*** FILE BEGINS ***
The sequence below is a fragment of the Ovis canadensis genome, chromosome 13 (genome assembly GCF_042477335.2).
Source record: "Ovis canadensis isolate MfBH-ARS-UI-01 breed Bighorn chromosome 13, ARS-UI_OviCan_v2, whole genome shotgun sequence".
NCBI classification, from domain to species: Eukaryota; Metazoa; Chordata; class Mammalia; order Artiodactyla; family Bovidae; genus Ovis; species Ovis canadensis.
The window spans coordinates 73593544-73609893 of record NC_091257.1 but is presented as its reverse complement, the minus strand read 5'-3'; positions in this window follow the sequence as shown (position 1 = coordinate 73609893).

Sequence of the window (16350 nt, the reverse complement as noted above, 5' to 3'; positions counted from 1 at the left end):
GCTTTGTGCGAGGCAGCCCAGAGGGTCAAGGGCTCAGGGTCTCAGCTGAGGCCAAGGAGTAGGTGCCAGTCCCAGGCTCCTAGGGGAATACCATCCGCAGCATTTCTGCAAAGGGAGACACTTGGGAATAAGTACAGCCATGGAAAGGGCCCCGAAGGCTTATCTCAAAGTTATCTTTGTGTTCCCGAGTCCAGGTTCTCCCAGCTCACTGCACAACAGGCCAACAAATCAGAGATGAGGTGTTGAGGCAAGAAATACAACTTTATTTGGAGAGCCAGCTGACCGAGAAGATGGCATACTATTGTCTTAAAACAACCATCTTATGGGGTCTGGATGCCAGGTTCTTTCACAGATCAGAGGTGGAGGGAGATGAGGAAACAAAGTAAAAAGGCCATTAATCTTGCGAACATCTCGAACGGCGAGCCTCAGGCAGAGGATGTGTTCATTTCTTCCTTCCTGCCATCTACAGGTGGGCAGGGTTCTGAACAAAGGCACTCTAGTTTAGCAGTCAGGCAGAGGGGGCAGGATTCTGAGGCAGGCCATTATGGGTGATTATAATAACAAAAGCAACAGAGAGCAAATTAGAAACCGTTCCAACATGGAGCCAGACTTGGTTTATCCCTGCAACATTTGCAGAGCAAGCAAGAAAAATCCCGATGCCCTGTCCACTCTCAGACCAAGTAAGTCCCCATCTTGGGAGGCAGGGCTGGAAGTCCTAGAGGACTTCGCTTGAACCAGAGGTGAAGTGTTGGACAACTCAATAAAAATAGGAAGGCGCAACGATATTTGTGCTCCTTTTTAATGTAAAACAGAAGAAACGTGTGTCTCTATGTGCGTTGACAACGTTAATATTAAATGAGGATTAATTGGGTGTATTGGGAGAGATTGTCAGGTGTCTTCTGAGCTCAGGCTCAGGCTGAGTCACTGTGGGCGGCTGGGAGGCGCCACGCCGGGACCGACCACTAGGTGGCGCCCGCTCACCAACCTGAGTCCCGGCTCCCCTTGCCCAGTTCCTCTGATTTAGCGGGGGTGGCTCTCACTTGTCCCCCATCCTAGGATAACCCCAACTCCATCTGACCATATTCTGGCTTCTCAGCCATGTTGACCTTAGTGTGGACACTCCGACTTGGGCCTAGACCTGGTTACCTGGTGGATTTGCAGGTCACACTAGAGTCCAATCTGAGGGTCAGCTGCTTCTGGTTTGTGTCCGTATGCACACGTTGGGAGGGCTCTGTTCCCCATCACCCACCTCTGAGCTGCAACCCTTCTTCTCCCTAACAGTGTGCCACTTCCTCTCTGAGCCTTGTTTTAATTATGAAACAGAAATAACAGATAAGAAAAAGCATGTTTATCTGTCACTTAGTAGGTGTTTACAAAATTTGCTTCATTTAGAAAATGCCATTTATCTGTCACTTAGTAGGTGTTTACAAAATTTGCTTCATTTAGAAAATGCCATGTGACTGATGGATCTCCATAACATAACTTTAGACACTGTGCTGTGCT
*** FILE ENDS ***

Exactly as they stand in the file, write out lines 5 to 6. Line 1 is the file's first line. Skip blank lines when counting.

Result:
Sequence of the window (16350 nt, the reverse complement as noted above, 5' to 3'; positions counted from 1 at the left end):
GCTTTGTGCGAGGCAGCCCAGAGGGTCAAGGGCTCAGGGTCTCAGCTGAGGCCAAGGAGTAGGTGCCAGTCCCAGGCTCCTAGGGGAATACCATCCGCAGCATTTCTGCAAAGGGAGACACTTGGGAATAAGTACAGCCATGGAAAGGGCCCCGAAGGCTTATCTCAAAGTTATCTTTGTGTTCCCGAGTCCAGGTTCTCCCAGCTCACTGCACAACAGGCCAACAAATCAGAGATGAGGTGTTGAGGCAAGAAATACAACTTTATTTGGAGAGCCAGCTGACCGAGAAGATGGCATACTATTGTCTTAAAACAACCATCTTATGGGGTCTGGATGCCAGGTTCTTTCACAGATCAGAGGTGGAGGGAGATGAGGAAACAAAGTAAAAAGGCCATTAATCTTGCGAACATCTCGAACGGCGAGCCTCAGGCAGAGGATGTGTTCATTTCTTCCTTCCTGCCATCTACAGGTGGGCAGGGTTCTGAACAAAGGCACTCTAGTTTAGCAGTCAGGCAGAGGGGGCAGGATTCTGAGGCAGGCCATTATGGGTGATTATAATAACAAAAGCAACAGAGAGCAAATTAGAAACCGTTCCAACATGGAGCCAGACTTGGTTTATCCCTGCAACATTTGCAGAGCAAGCAAGAAAAATCCCGATGCCCTGTCCACTCTCAGACCAAGTAAGTCCCCATCTTGGGAGGCAGGGCTGGAAGTCCTAGAGGACTTCGCTTGAACCAGAGGTGAAGTGTTGGACAACTCAATAAAAATAGGAAGGCGCAACGATATTTGTGCTCCTTTTTAATGTAAAACAGAAGAAACGTGTGTCTCTATGTGCGTTGACAACGTTAATATTAAATGAGGATTAATTGGGTGTATTGGGAGAGATTGTCAGGTGTCTTCTGAGCTCAGGCTCAGGCTGAGTCACTGTGGGCGGCTGGGAGGCGCCACGCCGGGACCGACCACTAGGTGGCGCCCGCTCACCAACCTGAGTCCCGGCTCCCCTTGCCCAGTTCCTCTGATTTAGCGGGGGTGGCTCTCACTTGTCCCCCATCCTAGGATAACCCCAACTCCATCTGACCATATTCTGGCTTCTCAGCCATGTTGACCTTAGTGTGGACACTCCGACTTGGGCCTAGACCTGGTTACCTGGTGGATTTGCAGGTCACACTAGAGTCCAATCTGAGGGTCAGCTGCTTCTGGTTTGTGTCCGTATGCACACGTTGGGAGGGCTCTGTTCCCCATCACCCACCTCTGAGCTGCAACCCTTCTTCTCCCTAACAGTGTGCCACTTCCTCTCTGAGCCTTGTTTTAATTATGAAACAGAAATAACAGATAAGAAAAAGCATGTTTATCTGTCACTTAGTAGGTGTTTACAAAATTTGCTTCATTTAGAAAATGCCATTTATCTGTCACTTAGTAGGTGTTTACAAAATTTGCTTCATTTAGAAAATGCCATGTGACTGATGGATCTCCATAACATAACTTTAGACACTGTGCTGTGCT